“Was there a time when you wanted to fly away but you couldn’t?”
The H-Dial returns to the DC Universe with a KZZAK thanks to brilliant creative team of Sam Humphries, Joe Quinones, and Dave Sharpe. Choosing a new hero in the form of daydreaming, thrill-seeking, and hopeful Miguel, Dial H for Hero embodies everyone’s desire to escape the mundane and experience the feeling of having superpowers. Young Miguel chooses excitement and danger as a way to escape his boring life under his cruel uncle’s roof, but when the H-Dial literally falls into his lap, Miguel might have more excitement than he could have ever imagined.
Humphries, Quinones, and Sharpe have to carefully assemble a lot of moving characters and elements in order to make the H-Dials return feel as exciting, magical, and authentic as it does. When that red, obtuse, rotary dial appears out of thin air with a sharp crackle, it takes your breath away. The true collaborative efforts of Humphries and Quinones use multiple creative and artistic styles to bring an unprecedented level of authenticity to the H-Dial, the “Heroverse,” and new characters like Miguel and Summer. It is largely Quinones who steals the show by using two of the many varied and unique styles he is able to capture so well to bring awe-inspiring moments onto the page. Miguel is a young teen who has experienced more loss than any young adult should, and is looking to recapture the excitement and energy he felt in Superman’s arms as a child. It may not be super powers, but everyone has a euphoric moment in their lives they wish to feel again. Reading through the issue you can feel Miguel’s yearning to relive that moment, and the natural high when he finally does. The ability to capture all of those specific, nuanced, and intangibles feelings while using a variety of styles that depict a love letter to the medium is what Quinones brings to the table and represents the core of Dial H for Hero.
The color choices that Quinones makes are essential towards capturing the Dial H for Hero‘s impact on the reader. The brightness that Superman brings to the page and the bold, electric red of the H-Dial contrast beautifully with the cool night sky and Miguel’s mundane situation to make the issue pop and dazzle during key moments. You can’t help but grin while turning from one page to the next as the book practically screams exhilaration and creativity. Even the softer quiet moments of reflection or conversation are filled with a longing and mystery that keeps the reader glued to the page. It’s what makes Dial H for Hero a pleasure to read and reread.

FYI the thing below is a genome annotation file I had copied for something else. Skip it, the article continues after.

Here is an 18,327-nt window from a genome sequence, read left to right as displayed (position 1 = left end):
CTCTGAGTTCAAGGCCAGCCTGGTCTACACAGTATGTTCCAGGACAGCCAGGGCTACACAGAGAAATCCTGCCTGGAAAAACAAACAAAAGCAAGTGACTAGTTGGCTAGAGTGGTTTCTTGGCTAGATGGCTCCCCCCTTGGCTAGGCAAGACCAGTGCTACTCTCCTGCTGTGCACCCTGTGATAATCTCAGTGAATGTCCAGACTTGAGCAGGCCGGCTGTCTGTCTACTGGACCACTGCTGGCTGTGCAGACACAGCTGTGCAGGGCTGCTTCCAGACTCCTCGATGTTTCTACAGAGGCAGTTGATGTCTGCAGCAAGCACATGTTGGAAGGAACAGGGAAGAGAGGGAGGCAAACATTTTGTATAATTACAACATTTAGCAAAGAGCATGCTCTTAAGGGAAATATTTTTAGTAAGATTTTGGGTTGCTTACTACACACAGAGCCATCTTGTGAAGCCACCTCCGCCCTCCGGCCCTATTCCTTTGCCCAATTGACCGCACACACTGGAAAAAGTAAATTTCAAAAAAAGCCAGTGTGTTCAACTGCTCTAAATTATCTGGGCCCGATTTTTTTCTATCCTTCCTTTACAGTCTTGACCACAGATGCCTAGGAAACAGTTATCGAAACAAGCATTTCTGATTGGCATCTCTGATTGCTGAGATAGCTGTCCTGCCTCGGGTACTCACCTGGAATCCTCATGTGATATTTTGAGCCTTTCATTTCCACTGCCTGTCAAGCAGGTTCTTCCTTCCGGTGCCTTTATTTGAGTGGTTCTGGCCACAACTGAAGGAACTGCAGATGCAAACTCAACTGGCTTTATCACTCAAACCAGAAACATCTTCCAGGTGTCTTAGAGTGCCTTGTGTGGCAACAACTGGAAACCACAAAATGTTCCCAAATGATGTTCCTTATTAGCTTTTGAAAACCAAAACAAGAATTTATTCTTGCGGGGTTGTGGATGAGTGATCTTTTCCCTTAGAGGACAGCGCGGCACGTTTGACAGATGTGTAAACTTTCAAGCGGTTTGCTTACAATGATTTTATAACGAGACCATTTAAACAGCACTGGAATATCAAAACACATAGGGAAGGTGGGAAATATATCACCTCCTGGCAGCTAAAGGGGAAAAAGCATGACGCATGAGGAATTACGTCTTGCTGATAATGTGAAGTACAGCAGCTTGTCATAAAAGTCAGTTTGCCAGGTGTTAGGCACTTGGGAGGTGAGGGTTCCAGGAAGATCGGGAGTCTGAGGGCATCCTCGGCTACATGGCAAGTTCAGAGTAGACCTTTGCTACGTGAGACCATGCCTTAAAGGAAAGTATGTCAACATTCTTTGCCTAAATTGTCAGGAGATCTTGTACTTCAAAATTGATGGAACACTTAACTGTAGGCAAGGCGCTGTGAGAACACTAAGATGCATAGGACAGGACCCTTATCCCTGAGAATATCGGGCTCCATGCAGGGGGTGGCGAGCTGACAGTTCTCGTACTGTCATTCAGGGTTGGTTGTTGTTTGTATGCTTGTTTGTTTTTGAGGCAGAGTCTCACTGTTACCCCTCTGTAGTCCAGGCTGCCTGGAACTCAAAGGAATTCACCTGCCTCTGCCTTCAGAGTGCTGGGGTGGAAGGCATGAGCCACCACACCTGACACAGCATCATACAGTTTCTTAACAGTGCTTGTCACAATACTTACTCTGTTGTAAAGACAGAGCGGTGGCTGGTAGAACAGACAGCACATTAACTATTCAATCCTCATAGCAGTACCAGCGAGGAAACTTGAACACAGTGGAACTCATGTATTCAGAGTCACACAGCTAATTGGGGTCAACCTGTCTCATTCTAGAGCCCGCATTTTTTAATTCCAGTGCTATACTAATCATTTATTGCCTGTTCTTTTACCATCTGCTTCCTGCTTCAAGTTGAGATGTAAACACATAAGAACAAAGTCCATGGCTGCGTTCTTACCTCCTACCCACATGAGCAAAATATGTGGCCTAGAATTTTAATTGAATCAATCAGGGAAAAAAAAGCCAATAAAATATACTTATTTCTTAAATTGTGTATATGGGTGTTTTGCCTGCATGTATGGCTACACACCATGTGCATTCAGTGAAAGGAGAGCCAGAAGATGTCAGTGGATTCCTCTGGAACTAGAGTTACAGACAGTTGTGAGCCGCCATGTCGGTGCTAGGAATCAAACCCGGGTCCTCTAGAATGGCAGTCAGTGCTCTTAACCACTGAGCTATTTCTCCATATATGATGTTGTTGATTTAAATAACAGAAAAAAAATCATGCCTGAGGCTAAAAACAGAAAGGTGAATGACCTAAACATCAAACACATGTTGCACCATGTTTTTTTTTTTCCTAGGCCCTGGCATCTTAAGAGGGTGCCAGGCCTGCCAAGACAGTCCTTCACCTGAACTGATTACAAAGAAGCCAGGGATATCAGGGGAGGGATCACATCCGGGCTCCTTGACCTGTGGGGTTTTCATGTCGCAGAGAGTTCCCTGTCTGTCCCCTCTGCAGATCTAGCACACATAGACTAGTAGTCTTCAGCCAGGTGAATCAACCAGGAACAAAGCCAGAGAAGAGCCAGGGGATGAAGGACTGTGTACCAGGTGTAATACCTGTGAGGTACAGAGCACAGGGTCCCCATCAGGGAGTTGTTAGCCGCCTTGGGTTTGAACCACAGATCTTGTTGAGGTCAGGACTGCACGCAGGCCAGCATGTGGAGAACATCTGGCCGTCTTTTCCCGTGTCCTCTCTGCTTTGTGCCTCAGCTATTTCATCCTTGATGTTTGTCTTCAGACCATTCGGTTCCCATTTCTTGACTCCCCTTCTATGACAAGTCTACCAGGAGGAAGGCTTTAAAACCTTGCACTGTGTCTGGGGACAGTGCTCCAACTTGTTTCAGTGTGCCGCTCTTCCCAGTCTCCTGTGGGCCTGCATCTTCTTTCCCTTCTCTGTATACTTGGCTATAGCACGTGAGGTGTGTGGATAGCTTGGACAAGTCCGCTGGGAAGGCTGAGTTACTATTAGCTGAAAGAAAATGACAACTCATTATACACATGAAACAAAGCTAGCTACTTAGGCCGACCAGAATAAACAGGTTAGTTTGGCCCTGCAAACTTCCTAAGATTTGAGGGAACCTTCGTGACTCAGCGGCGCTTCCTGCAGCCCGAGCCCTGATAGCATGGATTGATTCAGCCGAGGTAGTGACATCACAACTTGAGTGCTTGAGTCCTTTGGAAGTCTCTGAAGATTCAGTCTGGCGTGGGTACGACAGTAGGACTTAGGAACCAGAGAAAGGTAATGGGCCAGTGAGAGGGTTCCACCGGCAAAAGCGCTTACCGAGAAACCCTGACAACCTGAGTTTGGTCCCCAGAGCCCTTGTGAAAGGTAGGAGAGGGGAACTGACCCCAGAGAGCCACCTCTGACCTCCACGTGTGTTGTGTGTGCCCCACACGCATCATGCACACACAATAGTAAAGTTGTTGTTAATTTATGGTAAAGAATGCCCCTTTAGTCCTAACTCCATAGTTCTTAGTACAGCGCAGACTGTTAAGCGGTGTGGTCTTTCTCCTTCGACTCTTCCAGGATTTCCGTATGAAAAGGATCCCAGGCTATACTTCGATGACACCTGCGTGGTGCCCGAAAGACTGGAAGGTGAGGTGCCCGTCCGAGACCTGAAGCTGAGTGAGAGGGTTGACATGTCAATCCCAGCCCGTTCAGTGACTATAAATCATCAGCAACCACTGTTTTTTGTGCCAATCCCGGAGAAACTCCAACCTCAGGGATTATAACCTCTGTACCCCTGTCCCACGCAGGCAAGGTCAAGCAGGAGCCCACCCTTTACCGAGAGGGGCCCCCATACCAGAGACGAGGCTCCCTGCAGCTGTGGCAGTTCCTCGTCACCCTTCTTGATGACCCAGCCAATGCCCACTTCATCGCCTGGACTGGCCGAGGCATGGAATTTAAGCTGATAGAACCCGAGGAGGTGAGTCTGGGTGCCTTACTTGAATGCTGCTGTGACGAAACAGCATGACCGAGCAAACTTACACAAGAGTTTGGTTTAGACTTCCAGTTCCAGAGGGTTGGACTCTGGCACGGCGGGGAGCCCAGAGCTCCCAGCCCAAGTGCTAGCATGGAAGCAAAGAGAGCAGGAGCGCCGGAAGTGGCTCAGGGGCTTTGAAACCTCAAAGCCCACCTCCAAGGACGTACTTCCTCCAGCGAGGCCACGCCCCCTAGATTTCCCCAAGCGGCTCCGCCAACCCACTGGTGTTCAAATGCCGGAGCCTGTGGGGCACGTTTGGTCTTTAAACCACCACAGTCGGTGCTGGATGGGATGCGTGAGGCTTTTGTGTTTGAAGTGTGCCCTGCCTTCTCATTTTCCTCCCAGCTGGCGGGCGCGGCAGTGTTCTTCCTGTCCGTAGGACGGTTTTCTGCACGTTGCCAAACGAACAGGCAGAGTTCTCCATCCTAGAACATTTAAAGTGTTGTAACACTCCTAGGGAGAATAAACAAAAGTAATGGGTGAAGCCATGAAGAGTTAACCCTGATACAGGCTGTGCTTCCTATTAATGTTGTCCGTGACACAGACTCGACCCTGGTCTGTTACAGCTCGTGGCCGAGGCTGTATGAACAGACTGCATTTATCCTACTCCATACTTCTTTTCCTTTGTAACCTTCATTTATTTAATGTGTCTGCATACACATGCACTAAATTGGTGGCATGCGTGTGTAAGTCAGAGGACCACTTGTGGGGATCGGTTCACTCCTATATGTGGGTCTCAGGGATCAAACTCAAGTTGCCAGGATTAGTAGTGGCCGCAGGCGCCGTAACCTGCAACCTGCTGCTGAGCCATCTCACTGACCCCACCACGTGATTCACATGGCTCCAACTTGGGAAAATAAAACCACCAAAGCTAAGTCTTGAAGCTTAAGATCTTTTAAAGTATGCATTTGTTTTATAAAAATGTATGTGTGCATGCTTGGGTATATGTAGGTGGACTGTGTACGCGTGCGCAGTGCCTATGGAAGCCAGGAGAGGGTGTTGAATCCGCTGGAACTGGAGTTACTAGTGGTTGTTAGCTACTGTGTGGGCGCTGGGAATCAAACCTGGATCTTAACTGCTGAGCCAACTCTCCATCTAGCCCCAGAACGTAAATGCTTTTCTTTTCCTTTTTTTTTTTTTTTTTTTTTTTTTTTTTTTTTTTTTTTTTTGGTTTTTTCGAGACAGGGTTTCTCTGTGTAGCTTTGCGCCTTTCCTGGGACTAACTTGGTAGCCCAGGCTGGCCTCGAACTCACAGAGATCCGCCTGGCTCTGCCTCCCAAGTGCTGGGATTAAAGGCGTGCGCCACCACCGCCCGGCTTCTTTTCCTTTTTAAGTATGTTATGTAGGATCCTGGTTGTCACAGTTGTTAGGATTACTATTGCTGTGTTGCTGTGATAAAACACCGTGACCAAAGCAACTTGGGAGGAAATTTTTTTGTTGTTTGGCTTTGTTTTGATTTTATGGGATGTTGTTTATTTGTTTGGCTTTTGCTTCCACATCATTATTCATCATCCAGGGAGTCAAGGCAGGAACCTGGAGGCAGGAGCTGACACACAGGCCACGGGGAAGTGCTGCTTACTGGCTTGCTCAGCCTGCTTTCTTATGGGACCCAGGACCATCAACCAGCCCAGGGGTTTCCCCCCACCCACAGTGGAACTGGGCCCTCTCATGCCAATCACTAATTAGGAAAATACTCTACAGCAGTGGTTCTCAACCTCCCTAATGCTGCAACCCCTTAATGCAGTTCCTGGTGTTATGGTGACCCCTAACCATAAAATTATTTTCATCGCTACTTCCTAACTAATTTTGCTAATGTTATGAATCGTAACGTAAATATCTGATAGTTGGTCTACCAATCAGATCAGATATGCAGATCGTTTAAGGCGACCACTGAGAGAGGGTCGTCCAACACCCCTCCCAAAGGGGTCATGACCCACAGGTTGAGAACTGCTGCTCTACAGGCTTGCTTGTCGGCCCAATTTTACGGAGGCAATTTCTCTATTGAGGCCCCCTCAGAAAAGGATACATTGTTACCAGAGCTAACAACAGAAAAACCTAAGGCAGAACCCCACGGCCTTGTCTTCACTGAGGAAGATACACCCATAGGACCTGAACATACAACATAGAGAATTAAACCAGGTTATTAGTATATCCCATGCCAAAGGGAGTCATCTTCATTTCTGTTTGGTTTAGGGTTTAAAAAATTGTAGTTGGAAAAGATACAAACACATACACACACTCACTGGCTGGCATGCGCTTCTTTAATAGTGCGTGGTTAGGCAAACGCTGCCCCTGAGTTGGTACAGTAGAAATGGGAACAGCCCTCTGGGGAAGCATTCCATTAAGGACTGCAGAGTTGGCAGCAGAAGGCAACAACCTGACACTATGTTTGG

Quinones’s phenomenal art allows Humphries’s writing to shine even brighter through his direct and honest dialogue, authentic reflections, and a bombastic ’90s-era origin story for Monster Truck. The issue shows plenty of strengths for Humphries and Quinones alike while also hinting that there’s more in store that we can’t even begin to imagine. Dave Sharpe brings a cohesive presence throughout the book as he guides the reader through the experience of transformation. The different fonts and styles given to Miguel, his uncle, Monster Truck, the Operator, and the police provide more emphasis during the jaw-dropping moments throughout the issue.
While the H-Dial has been floating around the DC Universe for decades, Dial H for Hero feels more connected than ever. As Miguel dials H-E-R-O for the first time, familiar figures from across the DC Universe such as Robin, Snapper Carr, and even Angel and Sam from Angel and the Ape feel the H-Dial’s reactivation. Its not much run with, but it leaves the reader wondering who Miguel may cross paths with while still wielding the H-Dial. There are clearly a lot of powerful people who have immediately felt its return and will do anything for the feeling of transformation again. Meanwhile, Miguel is having the time of his life with the weirdest but coolest telephone he’s ever seen, wondering what to do next. It’s an intriguing mystery hidden inside an exciting adventures.
Nothing’s more exciting, however, than Miguel’s first transformation into Monster Truck. Here is where we see styles change, transformations occur, and the birth of a new superhero. Monster Truck explodes out of the page with a fury seldom felt since the ’90s. Complete with a wild origin story, cheesy catchphrases, and crazy poses, Monster Truck is sure to bring joy to any Rob Liefeld, Todd McFarlane, or Jim Lee fan. He is loud, bombastic, and largely unnecessary but a ton of fun and an amazing way to show how two completely different styles can seamlessly fit into one issue. Humphries and Quinones provide an outrageous transformation built upon the rambunctious and exciting style they grew up with.
By the end of the issue, we see that the Thunderbolt Club has also returned and that the H-Dial now has an operator. All of this and more is packed into whirlwind of excitement, mystery, and love for an iconic era of comics. I don’t know there is a creative team out there having more fun than this one is in Dial H for Hero.
The Wonder Comics imprint continues to live up to its name. If Young Justice brings the wonder of youth, Naomi captures the wonder of discovering who we are, and Wonder Twins asks us to wonder about the would around us, then Dial H for Hero invites us to wonder about what and who we could be. Dial H for Hero #1 is a phenomenal first issue that packs more enjoyment into 21 pages than one could possibly imagine. Hang on the for ride, because we’re only getting started.